ABSTRACT: Gait instability, urinary incontinence, and dementia are the signs and symptoms typically found in patients who have normal pressure hydrocephalus. Estimated to cause no more than 5 percent of cases of dementia, normal pressure hydrocephalus often is treatable, and accurate recognition of the clinical triad coupled with radiographic evidence most commonly identifies likely responders. Magnetic resonance imaging or computed tomography typically demonstrates ventricular dilation with preservation of the surrounding brain tissue. The abnormality in normal pressure hydrocephalus occurs secondary to an abnormality in fluid removal, leading to an increase in ventricular size and encroachment of enlarged ventricles on adjacent brain tissue. The pressure exerted on the cerebral parenchyma by immense fluid-filled cavities deforms white matter tracts, instigating gait abnormalities and incomplete control of the bladder, as well as difficulties in processing incoming stimulation and in producing expeditious responses. Signs and symptoms often occur as sequelae to an imbalance between the expected ongoing production of cerebrospinal fluid and continuous efflux. Ventriculoperitoneal shunting is used to relieve excess ventricular fluid not absorbed by normal physiologic channels. Multiple studies have explored various techniques to identify patients with normal pressure hydrocephalus in an effort to predict likely benefit from shunting. However, the effectiveness of cerebrospinal fluid diversion has never been proven in a randomized controlled trial comparing use of a shunt versus no shunt.
ABSTRACT: Dementia is a common disorder among older persons, and projections indicate that the number of patients with dementia in the United States will continue to grow. Alzheimer's disease and vascular dementia account for the majority of cases of dementia. After a thorough history and physical examination, including a discussion with other family members, a baseline measurement of cognitive function should be obtained. The Mini-Mental State Examination is the most commonly used instrument to document cognitive impairment. Initial laboratory evaluation includes tests for thyroid-stimulating hormone and vitamin B12 levels. Structural neuroimaging with noncontrast computed tomography or magnetic resonance imaging also is recommended. Other testing should be guided by the history and physical examination. Neuropsychologic testing can help determine the extent of cognitive impairment, but it is not recommended on a routine basis. Neuropsychologic testing may be most helpful in situations where screening tests are normal or equivocal, but there remains a high level of concern that the person may be cognitively impaired.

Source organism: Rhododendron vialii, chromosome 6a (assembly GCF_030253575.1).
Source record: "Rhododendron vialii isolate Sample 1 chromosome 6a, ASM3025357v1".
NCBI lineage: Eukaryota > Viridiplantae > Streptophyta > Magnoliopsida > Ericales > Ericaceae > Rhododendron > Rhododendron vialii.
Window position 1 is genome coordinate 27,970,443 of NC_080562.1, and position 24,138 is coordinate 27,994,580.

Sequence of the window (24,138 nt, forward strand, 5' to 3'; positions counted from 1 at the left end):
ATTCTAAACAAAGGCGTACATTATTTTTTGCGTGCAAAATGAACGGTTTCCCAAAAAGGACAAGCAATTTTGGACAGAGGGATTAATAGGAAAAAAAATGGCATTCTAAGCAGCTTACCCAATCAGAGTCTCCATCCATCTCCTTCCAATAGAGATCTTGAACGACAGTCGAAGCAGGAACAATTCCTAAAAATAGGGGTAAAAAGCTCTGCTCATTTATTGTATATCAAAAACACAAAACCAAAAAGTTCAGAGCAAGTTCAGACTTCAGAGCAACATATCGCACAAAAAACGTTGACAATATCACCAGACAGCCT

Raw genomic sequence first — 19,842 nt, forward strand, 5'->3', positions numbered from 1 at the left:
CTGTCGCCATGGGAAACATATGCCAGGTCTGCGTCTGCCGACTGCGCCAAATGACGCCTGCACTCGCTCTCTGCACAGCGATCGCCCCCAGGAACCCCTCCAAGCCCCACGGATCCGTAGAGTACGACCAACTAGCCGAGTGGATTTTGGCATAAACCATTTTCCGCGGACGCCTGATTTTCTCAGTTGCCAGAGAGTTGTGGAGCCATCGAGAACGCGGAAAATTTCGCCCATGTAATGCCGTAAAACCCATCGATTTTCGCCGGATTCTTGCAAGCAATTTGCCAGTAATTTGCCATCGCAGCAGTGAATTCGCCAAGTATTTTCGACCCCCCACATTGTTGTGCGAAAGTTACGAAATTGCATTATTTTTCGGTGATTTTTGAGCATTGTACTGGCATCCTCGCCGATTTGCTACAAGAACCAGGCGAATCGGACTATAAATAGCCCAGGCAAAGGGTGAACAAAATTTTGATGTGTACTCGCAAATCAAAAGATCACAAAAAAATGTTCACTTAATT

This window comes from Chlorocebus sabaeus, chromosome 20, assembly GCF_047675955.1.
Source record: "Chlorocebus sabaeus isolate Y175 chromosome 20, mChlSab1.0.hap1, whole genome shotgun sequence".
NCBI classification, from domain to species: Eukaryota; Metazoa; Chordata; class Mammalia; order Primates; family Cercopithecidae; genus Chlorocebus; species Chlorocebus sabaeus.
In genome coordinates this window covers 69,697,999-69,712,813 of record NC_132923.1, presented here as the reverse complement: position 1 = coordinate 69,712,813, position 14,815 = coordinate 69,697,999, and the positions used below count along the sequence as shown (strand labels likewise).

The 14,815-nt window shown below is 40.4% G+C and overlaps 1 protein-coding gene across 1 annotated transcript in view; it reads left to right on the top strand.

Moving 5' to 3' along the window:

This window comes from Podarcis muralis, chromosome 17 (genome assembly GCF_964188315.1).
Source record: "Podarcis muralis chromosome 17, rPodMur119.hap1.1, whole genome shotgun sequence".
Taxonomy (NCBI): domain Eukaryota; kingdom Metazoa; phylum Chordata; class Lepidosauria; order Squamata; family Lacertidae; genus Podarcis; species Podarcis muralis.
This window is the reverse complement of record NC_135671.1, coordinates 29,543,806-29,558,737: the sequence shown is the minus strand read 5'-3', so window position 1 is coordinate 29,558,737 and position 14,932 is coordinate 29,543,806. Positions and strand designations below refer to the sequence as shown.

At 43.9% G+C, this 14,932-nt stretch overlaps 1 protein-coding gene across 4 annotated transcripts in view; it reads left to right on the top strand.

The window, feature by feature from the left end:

ABSTRACT: Psychosis may pose a greater challenge than cognitive decline for patients with dementia and their caregivers. The nature and frequency of psychotic symptoms varies over the course of illness, but in most patients, these symptoms occur more often in the later stages of disease. Management of psychosis requires a comprehensive nonpharmacologic and pharmacologic approach, including an accurate assessment of symptoms, awareness of the environment in which they occur, and identification of precipitants and how they affect patients and their caregivers. Nonpharmacologic interventions include counseling the caregiver about the nonintentional nature of the psychotic features and offering coping strategies. Approaches for the patient involve behavior modification; appropriate use of sensory intervention; environmental safety; and maintenance of routines such as providing meals, exercise, and sleep on a consistent basis. Pharmacologic treatments should be governed by a "start low, go slow" philosophy; a monosequential approach is recommended, in which a single agent is titrated until the targeted behavior is reduced, side effects become intolerable, or the maximal dosage is achieved. Atypical antipsychotics have the greatest effectiveness and are best tolerated. Second-line medications include typical antipsychotics for short-term therapy; and, less often, anticonvulsants, acetylcholinesterase inhibitors, antidepressants, and anxiolytics. Goals of treatment should include symptom reduction and preservation of quality of life.
AAFP and ACP Release Guideline on Dementia Treatment - Practice Guidelines
Brief Screening Instruments for Dementia in Primary Care - Point-of-Care Guides
A Night at the Nursing Home - The Last Word